Providing around 1 million rides a day, SEPTA is an important resource in the city of Philadelphia. The man pictured in one of the accompanying photos was just one of the many involved in building a part of that transportation system, the Broad Street Subway. The photograph was taken December 14, 1925 as the unidentified man worked on the subway at Broad and Master Streets.
Work began on the line in 1924. In the four years it took to build the initial section of the subway, enough dirt was excavated to theoretically create, as another photo (also pictured) illustrated, a column 220 feet square and 2280 feet high. The Broad Street line eventually opened for service on September 1, 1928. On this new subway, riders could travel between City Hall and Olney Avenue. Round trip fare, at this time, was only 15 cents.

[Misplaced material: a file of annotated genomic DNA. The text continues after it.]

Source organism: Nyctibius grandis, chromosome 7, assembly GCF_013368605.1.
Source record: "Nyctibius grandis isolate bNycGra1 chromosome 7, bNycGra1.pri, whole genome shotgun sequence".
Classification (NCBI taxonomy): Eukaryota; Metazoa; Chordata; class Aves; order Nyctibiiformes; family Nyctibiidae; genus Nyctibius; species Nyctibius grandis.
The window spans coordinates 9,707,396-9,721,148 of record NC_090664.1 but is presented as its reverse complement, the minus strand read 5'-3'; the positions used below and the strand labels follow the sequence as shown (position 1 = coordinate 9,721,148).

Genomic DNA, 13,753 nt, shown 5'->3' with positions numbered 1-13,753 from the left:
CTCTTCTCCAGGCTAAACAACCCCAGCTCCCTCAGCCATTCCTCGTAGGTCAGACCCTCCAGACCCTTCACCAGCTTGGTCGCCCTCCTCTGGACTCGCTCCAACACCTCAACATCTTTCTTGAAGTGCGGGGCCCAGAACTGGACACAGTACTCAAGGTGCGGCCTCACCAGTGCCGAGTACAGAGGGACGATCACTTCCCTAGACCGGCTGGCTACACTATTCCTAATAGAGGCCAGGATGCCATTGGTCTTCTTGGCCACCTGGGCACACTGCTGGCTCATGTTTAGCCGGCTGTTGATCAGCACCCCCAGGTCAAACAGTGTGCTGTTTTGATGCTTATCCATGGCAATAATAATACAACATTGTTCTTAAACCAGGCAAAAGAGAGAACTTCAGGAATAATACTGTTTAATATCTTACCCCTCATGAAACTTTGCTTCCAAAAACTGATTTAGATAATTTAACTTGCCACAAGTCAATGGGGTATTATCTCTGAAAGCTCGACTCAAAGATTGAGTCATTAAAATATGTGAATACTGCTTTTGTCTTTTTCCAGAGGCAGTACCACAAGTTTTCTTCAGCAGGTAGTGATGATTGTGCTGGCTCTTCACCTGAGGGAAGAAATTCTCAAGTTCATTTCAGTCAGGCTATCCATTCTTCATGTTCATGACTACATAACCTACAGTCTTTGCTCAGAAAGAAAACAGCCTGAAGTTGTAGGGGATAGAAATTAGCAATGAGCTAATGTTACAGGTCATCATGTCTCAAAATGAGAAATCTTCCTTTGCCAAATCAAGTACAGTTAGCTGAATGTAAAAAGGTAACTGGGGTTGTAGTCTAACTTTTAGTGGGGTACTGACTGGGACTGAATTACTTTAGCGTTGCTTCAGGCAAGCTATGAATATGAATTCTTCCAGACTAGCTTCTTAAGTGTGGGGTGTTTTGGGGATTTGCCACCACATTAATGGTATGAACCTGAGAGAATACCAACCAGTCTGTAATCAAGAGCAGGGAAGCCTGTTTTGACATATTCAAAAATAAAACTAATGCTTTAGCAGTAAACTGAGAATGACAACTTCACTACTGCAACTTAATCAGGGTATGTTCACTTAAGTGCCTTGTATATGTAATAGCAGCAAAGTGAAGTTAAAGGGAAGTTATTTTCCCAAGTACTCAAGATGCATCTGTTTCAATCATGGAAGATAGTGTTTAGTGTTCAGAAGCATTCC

Several years later, service on the Broad Street Subway was extended farther south. By 1930, riders could travel as far south as South Street, and by 1938 this was extended to Snyder Avenue. Expansion then continued to the north, with the Fern Rock stop being added in the 1950s. Finally, in 1973 the line was extended again to the south to run to Pattison Avenue, completing the line that exists today.
- 2005. Broad Street Subway. http://www.septa.org/inside/history/bsl.html (accessed 8 March 2006).
- Darlington, Peggy, John Jones, George Metz, and Bob Wright. 2005. SEPTA Broad Street Subway. http://world.nycsubway.org/us/phila/broadstreet.html (accessed 8 March 2006).
- WHYY. “SEPTA. ” Secrets Beneath the Streets. http://www.whyy.org/tv12/secrets/subway.html. (accessed 4 January 2007).